What We are About - Telling Your Story

At one point in my career I was doing public speaking gigs about stress management. I was asked to speak to some bail bondsman. The conference coordinator who invited me stated that the bail bondsman were almost morally equivalent to the criminals for whom they were providing bail. They were, sure enough, a rowdy crowd.

I see debt collectors on about the same level of Hell. To be fair, there are some collectors out there who legimately want to reach some kind of resolution. But from stories I hear and some unsettling personal experience, not so many.

We will also be collecting! We will collect information, tips, and your stories to help bring both awareness and perhaps tools to the unfortunate indebted person. Not all are deadbeats. Some debtors have no financials skills and have not been fortunate enough to have had a good personal finance education. Some have met with an unfortunate event or events in their lives that put them in debt. (Look at the current mortgage situation.) This site does not welcome anyone who is trying to cheat somebody else (including impersonal companies). That is as immoral as some of the collection tactics that are going on out there. We want to provide some help and some support for others who are in a collections nightmare.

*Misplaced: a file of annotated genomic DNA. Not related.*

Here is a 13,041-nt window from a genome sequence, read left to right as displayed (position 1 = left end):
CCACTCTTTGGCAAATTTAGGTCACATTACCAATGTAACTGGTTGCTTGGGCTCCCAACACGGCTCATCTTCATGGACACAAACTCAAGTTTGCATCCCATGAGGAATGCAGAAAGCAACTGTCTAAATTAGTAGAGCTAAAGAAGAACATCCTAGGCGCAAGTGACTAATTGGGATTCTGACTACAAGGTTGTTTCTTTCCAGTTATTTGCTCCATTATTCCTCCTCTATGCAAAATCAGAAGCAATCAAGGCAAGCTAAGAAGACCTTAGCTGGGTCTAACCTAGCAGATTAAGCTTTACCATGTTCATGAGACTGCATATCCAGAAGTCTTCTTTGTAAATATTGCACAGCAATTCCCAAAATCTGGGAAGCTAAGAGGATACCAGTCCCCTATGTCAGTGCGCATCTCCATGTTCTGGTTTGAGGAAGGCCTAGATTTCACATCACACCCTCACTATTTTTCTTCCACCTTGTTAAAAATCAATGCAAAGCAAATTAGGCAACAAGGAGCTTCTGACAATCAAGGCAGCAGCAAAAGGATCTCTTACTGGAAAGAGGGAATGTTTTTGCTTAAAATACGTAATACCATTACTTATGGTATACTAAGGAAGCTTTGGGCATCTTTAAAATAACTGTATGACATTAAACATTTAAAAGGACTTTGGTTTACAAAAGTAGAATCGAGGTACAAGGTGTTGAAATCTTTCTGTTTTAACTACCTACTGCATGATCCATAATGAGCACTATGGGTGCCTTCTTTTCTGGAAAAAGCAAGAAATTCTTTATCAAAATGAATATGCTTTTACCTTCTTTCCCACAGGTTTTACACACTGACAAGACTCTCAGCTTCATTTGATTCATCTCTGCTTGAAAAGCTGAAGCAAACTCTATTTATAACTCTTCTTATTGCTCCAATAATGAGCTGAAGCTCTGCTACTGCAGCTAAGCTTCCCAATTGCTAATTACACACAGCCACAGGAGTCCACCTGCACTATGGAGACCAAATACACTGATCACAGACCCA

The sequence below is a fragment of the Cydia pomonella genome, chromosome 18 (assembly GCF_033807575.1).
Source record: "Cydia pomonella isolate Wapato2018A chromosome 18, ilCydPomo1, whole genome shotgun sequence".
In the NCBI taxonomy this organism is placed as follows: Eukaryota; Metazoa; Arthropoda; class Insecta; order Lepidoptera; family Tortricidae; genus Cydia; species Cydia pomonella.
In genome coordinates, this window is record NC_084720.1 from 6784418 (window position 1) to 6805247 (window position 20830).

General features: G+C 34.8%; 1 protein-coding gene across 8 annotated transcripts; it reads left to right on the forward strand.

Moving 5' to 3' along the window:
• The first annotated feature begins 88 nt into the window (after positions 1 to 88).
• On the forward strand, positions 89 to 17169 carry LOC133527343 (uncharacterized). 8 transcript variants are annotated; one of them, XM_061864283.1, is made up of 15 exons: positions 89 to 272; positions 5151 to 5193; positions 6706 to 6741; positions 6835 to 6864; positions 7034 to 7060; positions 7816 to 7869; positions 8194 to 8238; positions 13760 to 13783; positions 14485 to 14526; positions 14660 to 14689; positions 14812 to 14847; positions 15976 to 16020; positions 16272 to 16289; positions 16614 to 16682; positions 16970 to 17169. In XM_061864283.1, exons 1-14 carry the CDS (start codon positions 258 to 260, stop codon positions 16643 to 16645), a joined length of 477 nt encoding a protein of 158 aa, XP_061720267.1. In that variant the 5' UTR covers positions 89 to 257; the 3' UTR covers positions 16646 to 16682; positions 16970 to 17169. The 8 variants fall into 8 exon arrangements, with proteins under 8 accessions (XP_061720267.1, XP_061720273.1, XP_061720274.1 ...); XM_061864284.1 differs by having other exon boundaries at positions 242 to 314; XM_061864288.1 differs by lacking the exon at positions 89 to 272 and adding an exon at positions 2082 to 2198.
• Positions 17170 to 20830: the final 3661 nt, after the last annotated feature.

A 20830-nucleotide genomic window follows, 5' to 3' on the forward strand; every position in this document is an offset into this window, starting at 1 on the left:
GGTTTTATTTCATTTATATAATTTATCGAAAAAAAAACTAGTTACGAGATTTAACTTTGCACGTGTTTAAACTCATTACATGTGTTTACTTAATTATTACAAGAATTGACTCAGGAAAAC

If you have a story to tell:
The comments section, while very liberal in selections to be included, is moderated. If you have a story to tell, email it directly to collectionstories@gmail.com. Stories will not be accepted as a comment. We encourage you to share your story as an educational tool for others and perhaps you will receive helpful comments. Feel free to use names.

Only non-judgmental comments about an article with helpful information or support will be selected for use.

Since we are a smalltime grassroots organization, we cannot and do not take responsibility for the truth or untruth of any stories that we get. So buyer beware. We are not about revenge for hurt feelings. We are about fairness and truth. The stories written by readers are the sole responsibility of those particular readers/writers and we are not responsible for the veracity of any story or detail that comes as a reader contribution. This is not a "journalistic" endeavor nor do we claim to abide by journalistic standards of corroboration.

Thursday, February 21, 2008

Cool, calm, logical...nicely done!

How to Handle the Obnoxious Debt Collector

The important premise is that you, the debtor, is as much a victim as you are anything else. The loan and credit card system is designed to screw you royally. This is the premise we dare anyone to challenge in this day of mortgage defaults occuring left and right.

So, what do you do in collections Hell?